What was the inspiration/is there a story behind your track?
I wrote the song when I was 16, out of a spontaneous inspiration. After that the sheet I wrote it on disappeared somewhere in my room, until I found it again when I moved out of my parent’s house. The song has three meanings: first it is a political song, influenced by the refugee situation after the political disturbances in Syria and Iraq, second it refers to the many talks I had with my grandpa about his personal history, and third it reflects this feeling inside each of us – searching for a place and home to escape and belong to.
How did you approach writing this song?
When I was 16 I didn’t know too much about songwriting, I did everything quite instinctively, and because of that, the song has some additional bars and an unusual structure. My producer and I worked on the finished version for months to find the right sounds, instrumentation and structure.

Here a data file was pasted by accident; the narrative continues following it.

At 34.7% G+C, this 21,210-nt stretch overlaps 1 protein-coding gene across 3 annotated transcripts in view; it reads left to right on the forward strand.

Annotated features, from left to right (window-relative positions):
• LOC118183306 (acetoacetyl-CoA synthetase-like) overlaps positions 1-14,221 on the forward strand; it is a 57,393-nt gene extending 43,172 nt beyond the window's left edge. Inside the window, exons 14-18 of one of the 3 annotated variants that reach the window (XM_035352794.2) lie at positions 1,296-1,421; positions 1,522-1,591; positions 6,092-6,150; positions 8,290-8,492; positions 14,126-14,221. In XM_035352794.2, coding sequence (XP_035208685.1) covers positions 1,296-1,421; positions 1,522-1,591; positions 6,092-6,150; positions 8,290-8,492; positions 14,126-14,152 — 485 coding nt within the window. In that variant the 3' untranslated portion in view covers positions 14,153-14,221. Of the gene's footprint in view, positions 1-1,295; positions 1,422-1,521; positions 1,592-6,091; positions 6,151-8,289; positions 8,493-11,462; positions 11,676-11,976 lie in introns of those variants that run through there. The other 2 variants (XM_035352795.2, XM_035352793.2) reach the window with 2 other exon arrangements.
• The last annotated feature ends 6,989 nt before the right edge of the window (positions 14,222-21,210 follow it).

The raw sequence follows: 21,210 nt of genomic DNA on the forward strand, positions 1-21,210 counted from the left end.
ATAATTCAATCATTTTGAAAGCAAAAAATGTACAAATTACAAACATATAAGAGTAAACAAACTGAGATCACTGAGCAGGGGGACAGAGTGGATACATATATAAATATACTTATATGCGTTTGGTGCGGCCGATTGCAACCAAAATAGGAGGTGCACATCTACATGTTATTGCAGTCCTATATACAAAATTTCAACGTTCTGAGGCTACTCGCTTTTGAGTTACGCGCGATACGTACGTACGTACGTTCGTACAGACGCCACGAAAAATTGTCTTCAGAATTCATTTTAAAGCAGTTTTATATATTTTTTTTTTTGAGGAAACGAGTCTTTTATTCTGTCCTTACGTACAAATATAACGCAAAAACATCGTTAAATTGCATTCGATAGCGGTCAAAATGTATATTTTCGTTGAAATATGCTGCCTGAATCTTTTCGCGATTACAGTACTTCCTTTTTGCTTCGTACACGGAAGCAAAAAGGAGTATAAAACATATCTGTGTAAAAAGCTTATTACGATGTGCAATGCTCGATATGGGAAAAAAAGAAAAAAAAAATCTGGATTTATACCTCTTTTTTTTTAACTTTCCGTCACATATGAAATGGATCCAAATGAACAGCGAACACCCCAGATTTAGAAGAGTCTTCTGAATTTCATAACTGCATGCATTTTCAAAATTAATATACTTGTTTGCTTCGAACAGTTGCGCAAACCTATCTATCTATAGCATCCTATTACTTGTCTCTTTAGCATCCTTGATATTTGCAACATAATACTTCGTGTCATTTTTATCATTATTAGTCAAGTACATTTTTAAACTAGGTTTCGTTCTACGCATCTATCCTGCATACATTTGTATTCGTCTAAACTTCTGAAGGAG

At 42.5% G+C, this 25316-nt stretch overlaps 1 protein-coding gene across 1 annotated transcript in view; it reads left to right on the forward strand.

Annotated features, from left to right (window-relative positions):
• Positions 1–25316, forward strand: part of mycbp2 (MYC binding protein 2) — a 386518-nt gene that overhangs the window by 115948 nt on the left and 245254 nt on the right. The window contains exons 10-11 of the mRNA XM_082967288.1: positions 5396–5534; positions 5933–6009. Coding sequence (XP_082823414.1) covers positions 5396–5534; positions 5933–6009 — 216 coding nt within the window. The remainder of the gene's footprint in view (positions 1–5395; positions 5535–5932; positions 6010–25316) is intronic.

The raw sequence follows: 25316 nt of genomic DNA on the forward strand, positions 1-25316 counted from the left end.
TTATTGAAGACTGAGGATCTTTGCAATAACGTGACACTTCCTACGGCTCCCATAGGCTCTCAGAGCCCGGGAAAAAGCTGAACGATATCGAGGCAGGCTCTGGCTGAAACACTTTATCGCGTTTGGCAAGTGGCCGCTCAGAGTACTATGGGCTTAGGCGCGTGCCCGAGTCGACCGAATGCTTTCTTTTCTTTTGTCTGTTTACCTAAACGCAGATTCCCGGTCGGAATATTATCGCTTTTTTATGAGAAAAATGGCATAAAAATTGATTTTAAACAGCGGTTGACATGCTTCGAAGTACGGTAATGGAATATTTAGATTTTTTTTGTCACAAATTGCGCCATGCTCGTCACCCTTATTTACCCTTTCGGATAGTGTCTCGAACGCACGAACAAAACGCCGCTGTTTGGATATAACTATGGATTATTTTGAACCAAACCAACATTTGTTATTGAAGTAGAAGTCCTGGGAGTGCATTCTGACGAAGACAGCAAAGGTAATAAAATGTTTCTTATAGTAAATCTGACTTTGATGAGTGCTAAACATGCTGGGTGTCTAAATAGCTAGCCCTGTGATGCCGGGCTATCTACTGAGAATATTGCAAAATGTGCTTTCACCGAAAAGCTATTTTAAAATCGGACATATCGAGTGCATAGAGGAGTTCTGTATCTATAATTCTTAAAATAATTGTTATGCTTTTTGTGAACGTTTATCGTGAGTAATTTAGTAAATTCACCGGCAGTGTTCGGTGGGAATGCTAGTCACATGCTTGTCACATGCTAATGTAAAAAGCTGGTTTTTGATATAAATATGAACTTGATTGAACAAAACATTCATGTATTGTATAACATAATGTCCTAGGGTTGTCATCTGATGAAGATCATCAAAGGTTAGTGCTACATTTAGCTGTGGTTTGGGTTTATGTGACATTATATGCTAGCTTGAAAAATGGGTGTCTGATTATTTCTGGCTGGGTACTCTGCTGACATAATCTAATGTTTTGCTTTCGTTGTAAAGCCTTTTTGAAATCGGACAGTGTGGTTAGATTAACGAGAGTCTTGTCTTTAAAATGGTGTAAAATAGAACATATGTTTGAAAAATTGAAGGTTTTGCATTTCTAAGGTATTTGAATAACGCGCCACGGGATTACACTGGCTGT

Do you have a favourite line/section of the song?
I was quite happy with the lyrics; they haven’t been changed since the first version. But my two favourite parts are actually about the arrangement: I love the arpeggio in the chorus and my favourite chord is the one C major (on the line “all the fire from your guns”) in the end, that serves as a tension release for the whole song.
Can you describe your sound in three words?
Surprising, personal, unconventional.
How do you feel your sound has developed from studying at BIMM?
I have met so many people that have helped me find out what I want just by talking to them, listening to their music, getting their feedback. And of course, my producer and my band, who are all going to BIMM, and have influenced my sound a lot.
What’s the best thing about studying at BIMM?
Being part of a network of great musicians and music lovers inside and around BIMM. Without studying here, I would have had a hard time finding the right people to work with and getting into the local music scene after moving here.